The first Soviet programmable calculator Elektronika "B3-21" was developed by the end of 1977 and sold at the beginning of 1978. The successor of B3-21, the Elektronika B3-34 wasn't backward compatible with B3-21, even if it kept the reverse Polish notation (RPN). Thus B3-34 defined a new command set, which later was used in all programmable soviet calculators. There are hundreds of developed programs for science, business and even games for these machines. The Elektronika MK-52 calculator (using the extended B3-34 command set, and featuring internal EEPROM memory for storing programs and external interface for EEPROM cards and other periphery) was used in soviet spacecraft program (for Soyuz TM-7 flight) as a backup of the board computer.
Mechanical calculators continued to be sold, though in rapidly decreasing numbers, into the early 1970s, with many of the manufacturers closing down or being taken over. Comptometer type calculators were often retained for much longer to be used for adding and listing duties, especially in accounting, since a trained and skilled operator could enter all the digits of a number in one movement of the hands on a Comptometer quicker than was possible serially with a 10-key electronic calculator. The spread of the computer rather than the simple electronic calculator put an end to the Comptometer. Also, by the end of the 1970s, the slide rule had become obsolete.
A more successful series of calculators using the reflective LCD display was launched in 1972 by Sharp Inc with the Sharp EL-805, which was a slim pocket calculator. This, and another few similar models, used Sharp's "COS" (Crystal on Substrate) technology. This used a glass-like circuit board which was also an integral part of the LCD. In operation the user looked through this "circuit board" at the numbers being displayed. The "COS" technology may have been too expensive since it was only used in a few models before Sharp reverted to conventional circuit boards, though all the models with the reflective LCD displays are often referred to as "COS".
In the mid-1970s the first calculators appeared with the now "normal" LCDs with dark numerals against a grey background, though the early ones often had a yellow filter over them to cut out damaging UV rays. The big advantage of the LCD is that it is passive and reflects light, which requires much less power than generating light. This led the way to the first credit-card-sized calculators, such as the Casio Mini Card LC-78 of 1978, which could run for months of normal use on a couple of button cells.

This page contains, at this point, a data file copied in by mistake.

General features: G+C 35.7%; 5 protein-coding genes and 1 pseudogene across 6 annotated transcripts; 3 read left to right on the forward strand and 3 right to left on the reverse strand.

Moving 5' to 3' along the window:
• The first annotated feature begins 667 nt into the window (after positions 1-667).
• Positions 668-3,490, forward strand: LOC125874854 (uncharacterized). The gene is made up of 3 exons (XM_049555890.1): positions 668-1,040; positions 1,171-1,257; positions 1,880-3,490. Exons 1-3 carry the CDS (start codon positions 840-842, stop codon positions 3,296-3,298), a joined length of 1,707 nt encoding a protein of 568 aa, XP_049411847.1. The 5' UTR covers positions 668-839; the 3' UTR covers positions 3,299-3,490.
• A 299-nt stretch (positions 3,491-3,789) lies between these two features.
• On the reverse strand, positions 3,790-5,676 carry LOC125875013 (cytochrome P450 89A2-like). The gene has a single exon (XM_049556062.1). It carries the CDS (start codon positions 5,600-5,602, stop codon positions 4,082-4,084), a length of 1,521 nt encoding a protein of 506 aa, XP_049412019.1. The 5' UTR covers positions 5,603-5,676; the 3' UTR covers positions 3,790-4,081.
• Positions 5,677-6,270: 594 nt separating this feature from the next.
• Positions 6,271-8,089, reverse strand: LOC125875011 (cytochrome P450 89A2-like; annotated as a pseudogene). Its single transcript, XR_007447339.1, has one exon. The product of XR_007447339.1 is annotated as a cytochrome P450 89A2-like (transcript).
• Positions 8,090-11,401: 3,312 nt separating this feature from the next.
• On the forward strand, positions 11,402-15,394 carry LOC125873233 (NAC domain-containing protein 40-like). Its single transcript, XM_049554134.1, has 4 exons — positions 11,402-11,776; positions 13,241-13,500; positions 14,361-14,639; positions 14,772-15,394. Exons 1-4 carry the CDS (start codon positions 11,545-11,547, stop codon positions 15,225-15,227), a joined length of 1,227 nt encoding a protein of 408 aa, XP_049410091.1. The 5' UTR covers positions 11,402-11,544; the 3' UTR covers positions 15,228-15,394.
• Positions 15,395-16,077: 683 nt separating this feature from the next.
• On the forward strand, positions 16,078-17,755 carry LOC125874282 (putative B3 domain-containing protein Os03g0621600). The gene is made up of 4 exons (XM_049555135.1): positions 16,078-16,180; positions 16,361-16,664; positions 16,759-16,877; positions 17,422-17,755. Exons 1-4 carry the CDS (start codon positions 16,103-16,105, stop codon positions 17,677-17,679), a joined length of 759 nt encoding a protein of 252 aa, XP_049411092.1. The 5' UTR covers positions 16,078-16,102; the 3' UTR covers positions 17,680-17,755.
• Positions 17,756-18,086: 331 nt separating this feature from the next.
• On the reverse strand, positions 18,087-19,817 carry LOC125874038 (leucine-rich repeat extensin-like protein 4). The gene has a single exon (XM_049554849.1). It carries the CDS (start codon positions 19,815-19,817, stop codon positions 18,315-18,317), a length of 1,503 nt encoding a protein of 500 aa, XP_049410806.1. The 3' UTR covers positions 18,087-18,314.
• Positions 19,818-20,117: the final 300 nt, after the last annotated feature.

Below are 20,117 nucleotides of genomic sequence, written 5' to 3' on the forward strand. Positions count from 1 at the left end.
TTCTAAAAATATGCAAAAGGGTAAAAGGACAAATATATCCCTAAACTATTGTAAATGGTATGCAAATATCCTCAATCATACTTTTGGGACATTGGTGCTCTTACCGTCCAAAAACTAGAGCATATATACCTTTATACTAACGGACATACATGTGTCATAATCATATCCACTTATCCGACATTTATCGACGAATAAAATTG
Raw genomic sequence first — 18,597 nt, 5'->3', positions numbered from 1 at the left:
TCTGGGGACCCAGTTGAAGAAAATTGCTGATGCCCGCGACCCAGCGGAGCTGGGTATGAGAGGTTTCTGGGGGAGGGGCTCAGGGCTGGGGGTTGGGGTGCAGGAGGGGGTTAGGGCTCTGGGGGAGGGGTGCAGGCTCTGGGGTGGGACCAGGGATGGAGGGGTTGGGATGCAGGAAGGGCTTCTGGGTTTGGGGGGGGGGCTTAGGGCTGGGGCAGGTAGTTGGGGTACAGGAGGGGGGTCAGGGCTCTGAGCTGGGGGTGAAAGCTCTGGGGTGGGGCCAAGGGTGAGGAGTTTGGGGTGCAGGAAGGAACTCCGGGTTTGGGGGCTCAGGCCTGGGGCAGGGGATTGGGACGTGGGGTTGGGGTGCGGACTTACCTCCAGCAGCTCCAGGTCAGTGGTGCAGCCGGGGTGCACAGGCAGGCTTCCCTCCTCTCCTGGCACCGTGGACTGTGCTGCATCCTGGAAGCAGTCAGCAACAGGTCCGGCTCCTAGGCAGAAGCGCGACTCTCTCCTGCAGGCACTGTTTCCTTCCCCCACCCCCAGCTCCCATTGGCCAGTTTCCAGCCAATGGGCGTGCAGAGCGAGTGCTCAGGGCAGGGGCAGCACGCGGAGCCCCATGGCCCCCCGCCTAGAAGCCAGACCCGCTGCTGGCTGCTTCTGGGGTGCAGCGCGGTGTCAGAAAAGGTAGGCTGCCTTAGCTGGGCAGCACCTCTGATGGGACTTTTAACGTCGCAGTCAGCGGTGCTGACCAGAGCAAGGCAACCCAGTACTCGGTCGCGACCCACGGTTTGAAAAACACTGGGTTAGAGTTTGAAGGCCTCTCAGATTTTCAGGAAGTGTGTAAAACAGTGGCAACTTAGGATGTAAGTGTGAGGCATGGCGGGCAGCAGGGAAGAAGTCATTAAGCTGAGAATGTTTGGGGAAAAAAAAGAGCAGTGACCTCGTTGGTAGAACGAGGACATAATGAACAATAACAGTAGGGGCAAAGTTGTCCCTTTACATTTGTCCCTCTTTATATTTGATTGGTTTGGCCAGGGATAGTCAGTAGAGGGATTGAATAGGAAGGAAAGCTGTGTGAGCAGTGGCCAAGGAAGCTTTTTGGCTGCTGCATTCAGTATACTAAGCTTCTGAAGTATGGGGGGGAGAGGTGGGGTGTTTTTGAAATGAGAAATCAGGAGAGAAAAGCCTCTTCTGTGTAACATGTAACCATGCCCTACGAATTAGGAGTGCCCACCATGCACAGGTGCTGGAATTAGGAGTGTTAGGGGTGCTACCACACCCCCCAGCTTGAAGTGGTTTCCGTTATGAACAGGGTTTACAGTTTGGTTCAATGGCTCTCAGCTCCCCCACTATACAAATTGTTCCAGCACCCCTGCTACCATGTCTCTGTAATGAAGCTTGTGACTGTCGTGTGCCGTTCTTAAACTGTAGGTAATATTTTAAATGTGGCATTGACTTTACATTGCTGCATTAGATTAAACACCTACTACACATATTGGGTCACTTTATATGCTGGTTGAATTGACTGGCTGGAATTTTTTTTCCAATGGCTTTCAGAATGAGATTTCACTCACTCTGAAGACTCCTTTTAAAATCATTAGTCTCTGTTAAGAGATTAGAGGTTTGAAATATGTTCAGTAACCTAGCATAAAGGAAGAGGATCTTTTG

There were also improvements to the electronics inside the calculators. All of the logic functions of a calculator had been squeezed into the first "Calculator on a chip" integrated circuits in 1971, but this was leading edge technology of the time and yields were low and costs were high. Many calculators continued to use two or more integrated circuits (ICs), especially the scientific and the programmable ones, into the late 1970s.
The power consumption of the integrated circuits was also reduced, especially with the introduction of CMOS technology. Appearing in the Sharp "EL-801" in 1972, the transistors in the logic cells of CMOS ICs only used any apreciable power when they changed state. The LED and VFD displays had often required additional driver transistors or ICs, whereas the LCD displays were more amenable to being driven directly by the calculator IC itself.
With this low power consumption came the possibility of using solar cells as the power source, realised around 1978 by such calculators as the Royal Solar 1, Sharp EL-8026, and Teal Photon.
By 1976 the cost of the cheapest 4-function pocket calculator had dropped to a few dollars, about one twentieth of the cost five years earlier. The consequences of this were that the pocket calculator was affordable, and that it was now difficult for the manufacturers to make a profit out of calculators, leading to many companies dropping out of the business or closing down altogether. The companies that survived making calculators tended to be those with high outputs of higher quality calculators, or producing high-specification scientific and programmable calculators.
The two leading manufacturers, HP and TI, released increasingly feature-laden calculators during the 1980s and 1990s. At the turn of the millennium, the line between a graphing calculator and a handheld computer was not always clear, as some very advanced calculators such as the TI-89, the Voyage 200 and HP-49G could differentiate and integrate functions, solve differential equations, run word processing and PIM software, and connect by wire or IR to other calculators/computers.
The HP 12c financial calculator is still produced. It was introduced in 1981 and is still being made with few changes. The HP 12c featured the reverse Polish notation mode of data entry. In 2003 several new models were released, including an improved version of the HP 12c, the "HP 12c platinum edition" which added more memory, more built-in functions, and the addition of the algebraic mode of data entry.
Online calculators are programs designed to work just like a normal calculator does. Usually the keyboard (or the mouse clicking a virtual numpad) is used, but other means of input (e.g. slide bars) are possible.
Thanks to the Internet, many new types of calculators are possible for calculations that would otherwise be much more difficult or impossible, such as for real time currency exchange rates, loan rates and statistics.
From European Patent Office Database ep.espacenet.com
Many patents about mechanical calculators are in classifications G06C15/04, G06C15/06, G06G3/02, G06G3/04